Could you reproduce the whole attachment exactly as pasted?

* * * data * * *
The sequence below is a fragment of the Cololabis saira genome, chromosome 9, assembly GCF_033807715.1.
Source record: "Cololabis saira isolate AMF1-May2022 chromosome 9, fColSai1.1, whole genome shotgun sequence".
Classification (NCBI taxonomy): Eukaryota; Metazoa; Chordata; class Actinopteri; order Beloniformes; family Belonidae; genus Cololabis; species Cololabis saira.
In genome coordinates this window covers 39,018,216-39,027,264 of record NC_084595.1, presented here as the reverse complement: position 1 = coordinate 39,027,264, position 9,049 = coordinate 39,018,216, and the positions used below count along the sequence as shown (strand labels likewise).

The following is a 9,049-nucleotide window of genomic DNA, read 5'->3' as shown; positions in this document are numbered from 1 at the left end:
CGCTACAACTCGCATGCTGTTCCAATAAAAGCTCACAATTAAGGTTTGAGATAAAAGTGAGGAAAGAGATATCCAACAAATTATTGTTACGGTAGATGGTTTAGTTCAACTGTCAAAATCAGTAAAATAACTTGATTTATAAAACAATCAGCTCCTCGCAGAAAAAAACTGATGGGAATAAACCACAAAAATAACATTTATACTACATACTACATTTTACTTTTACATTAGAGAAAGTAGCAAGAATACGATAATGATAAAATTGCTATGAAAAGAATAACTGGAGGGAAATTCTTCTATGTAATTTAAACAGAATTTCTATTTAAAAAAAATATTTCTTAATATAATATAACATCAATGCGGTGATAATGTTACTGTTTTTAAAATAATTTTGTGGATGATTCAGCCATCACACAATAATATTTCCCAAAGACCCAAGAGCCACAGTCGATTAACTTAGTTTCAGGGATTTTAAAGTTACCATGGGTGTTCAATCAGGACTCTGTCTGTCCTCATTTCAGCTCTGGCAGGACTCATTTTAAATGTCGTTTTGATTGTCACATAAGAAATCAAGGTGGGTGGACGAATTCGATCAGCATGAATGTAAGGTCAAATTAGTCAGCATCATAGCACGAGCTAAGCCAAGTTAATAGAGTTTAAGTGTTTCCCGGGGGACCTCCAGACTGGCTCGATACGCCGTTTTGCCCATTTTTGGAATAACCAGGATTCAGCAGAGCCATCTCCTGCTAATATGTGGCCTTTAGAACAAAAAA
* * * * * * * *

The sequence below is a fragment of the Cololabis saira genome, chromosome 9, assembly GCF_033807715.1.
Source record: "Cololabis saira isolate AMF1-May2022 chromosome 9, fColSai1.1, whole genome shotgun sequence".
Classification (NCBI taxonomy): Eukaryota; Metazoa; Chordata; class Actinopteri; order Beloniformes; family Belonidae; genus Cololabis; species Cololabis saira.
In genome coordinates this window covers 39,018,216-39,027,264 of record NC_084595.1, presented here as the reverse complement: position 1 = coordinate 39,027,264, position 9,049 = coordinate 39,018,216, and the positions used below count along the sequence as shown (strand labels likewise).

The following is a 9,049-nucleotide window of genomic DNA, read 5'->3' as shown; positions in this document are numbered from 1 at the left end:
CGCTACAACTCGCATGCTGTTCCAATAAAAGCTCACAATTAAGGTTTGAGATAAAAGTGAGGAAAGAGATATCCAACAAATTATTGTTACGGTAGATGGTTTAGTTCAACTGTCAAAATCAGTAAAATAACTTGATTTATAAAACAATCAGCTCCTCGCAGAAAAAAACTGATGGGAATAAACCACAAAAATAACATTTATACTACATACTACATTTTACTTTTACATTAGAGAAAGTAGCAAGAATACGATAATGATAAAATTGCTATGAAAAGAATAACTGGAGGGAAATTCTTCTATGTAATTTAAACAGAATTTCTATTTAAAAAAAATATTTCTTAATATAATATAACATCAATGCGGTGATAATGTTACTGTTTTTAAAATAATTTTGTGGATGATTCAGCCATCACACAATAATATTTCCCAAAGACCCAAGAGCCACAGTCGATTAACTTAGTTTCAGGGATTTTAAAGTTACCATGGGTGTTCAATCAGGACTCTGTCTGTCCTCATTTCAGCTCTGGCAGGACTCATTTTAAATGTCGTTTTGATTGTCACATAAGAAATCAAGGTGGGTGGACGAATTCGATCAGCATGAATGTAAGGTCAAATTAGTCAGCATCATAGCACGAGCTAAGCCAAGTTAATAGAGTTTAAGTGTTTCCCGGGGGACCTCCAGACTGGCTCGATACGCCGTTTTGCCCATTTTTGGAATAACCAGGATTCAGCAGAGCCATCTCCTGCTAATATGTGGCCTTTAGAACAAAAAA